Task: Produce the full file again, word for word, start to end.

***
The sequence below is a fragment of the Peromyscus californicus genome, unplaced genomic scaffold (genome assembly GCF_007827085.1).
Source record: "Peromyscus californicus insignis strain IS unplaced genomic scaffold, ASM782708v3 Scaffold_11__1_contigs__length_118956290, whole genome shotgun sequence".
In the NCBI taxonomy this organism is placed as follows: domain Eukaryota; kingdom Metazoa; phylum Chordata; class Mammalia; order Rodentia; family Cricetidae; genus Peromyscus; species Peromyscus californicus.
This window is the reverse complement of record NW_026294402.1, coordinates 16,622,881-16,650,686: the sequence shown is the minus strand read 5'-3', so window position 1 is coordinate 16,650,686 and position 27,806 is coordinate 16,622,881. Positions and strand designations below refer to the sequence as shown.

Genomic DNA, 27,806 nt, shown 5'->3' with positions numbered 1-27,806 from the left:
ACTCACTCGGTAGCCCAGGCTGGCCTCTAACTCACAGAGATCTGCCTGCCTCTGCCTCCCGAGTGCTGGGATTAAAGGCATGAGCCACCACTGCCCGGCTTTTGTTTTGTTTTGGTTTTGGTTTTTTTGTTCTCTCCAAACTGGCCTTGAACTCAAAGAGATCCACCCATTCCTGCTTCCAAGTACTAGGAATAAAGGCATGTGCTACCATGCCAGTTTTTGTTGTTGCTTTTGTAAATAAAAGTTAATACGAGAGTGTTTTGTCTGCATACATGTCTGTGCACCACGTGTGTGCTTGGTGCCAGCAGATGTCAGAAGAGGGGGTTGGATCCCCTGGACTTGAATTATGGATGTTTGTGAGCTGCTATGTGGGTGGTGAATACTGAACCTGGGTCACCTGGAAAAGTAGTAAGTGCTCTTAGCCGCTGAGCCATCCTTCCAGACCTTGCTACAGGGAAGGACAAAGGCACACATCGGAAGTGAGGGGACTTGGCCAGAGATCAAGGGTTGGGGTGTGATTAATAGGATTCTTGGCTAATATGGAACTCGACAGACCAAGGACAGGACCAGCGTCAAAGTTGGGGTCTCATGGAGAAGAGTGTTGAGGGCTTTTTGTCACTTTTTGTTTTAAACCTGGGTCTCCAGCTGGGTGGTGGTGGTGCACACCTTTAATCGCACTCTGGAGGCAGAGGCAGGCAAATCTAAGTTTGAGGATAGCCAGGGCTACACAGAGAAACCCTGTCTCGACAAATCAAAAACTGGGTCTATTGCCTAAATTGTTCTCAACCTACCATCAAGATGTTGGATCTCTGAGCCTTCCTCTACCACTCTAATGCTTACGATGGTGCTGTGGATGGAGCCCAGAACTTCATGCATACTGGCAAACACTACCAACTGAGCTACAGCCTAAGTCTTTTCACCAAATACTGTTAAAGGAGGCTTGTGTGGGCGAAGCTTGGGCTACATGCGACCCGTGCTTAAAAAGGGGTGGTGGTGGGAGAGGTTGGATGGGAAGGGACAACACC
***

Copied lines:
The sequence below is a fragment of the Peromyscus californicus genome, unplaced genomic scaffold (genome assembly GCF_007827085.1).
Source record: "Peromyscus californicus insignis strain IS unplaced genomic scaffold, ASM782708v3 Scaffold_11__1_contigs__length_118956290, whole genome shotgun sequence".
In the NCBI taxonomy this organism is placed as follows: domain Eukaryota; kingdom Metazoa; phylum Chordata; class Mammalia; order Rodentia; family Cricetidae; genus Peromyscus; species Peromyscus californicus.
This window is the reverse complement of record NW_026294402.1, coordinates 16,622,881-16,650,686: the sequence shown is the minus strand read 5'-3', so window position 1 is coordinate 16,650,686 and position 27,806 is coordinate 16,622,881. Positions and strand designations below refer to the sequence as shown.

Genomic DNA, 27,806 nt, shown 5'->3' with positions numbered 1-27,806 from the left:
ACTCACTCGGTAGCCCAGGCTGGCCTCTAACTCACAGAGATCTGCCTGCCTCTGCCTCCCGAGTGCTGGGATTAAAGGCATGAGCCACCACTGCCCGGCTTTTGTTTTGTTTTGGTTTTGGTTTTTTTGTTCTCTCCAAACTGGCCTTGAACTCAAAGAGATCCACCCATTCCTGCTTCCAAGTACTAGGAATAAAGGCATGTGCTACCATGCCAGTTTTTGTTGTTGCTTTTGTAAATAAAAGTTAATACGAGAGTGTTTTGTCTGCATACATGTCTGTGCACCACGTGTGTGCTTGGTGCCAGCAGATGTCAGAAGAGGGGGTTGGATCCCCTGGACTTGAATTATGGATGTTTGTGAGCTGCTATGTGGGTGGTGAATACTGAACCTGGGTCACCTGGAAAAGTAGTAAGTGCTCTTAGCCGCTGAGCCATCCTTCCAGACCTTGCTACAGGGAAGGACAAAGGCACACATCGGAAGTGAGGGGACTTGGCCAGAGATCAAGGGTTGGGGTGTGATTAATAGGATTCTTGGCTAATATGGAACTCGACAGACCAAGGACAGGACCAGCGTCAAAGTTGGGGTCTCATGGAGAAGAGTGTTGAGGGCTTTTTGTCACTTTTTGTTTTAAACCTGGGTCTCCAGCTGGGTGGTGGTGGTGCACACCTTTAATCGCACTCTGGAGGCAGAGGCAGGCAAATCTAAGTTTGAGGATAGCCAGGGCTACACAGAGAAACCCTGTCTCGACAAATCAAAAACTGGGTCTATTGCCTAAATTGTTCTCAACCTACCATCAAGATGTTGGATCTCTGAGCCTTCCTCTACCACTCTAATGCTTACGATGGTGCTGTGGATGGAGCCCAGAACTTCATGCATACTGGCAAACACTACCAACTGAGCTACAGCCTAAGTCTTTTCACCAAATACTGTTAAAGGAGGCTTGTGTGGGCGAAGCTTGGGCTACATGCGACCCGTGCTTAAAAAGGGGTGGTGGTGGGAGAGGTTGGATGGGAAGGGACAACACC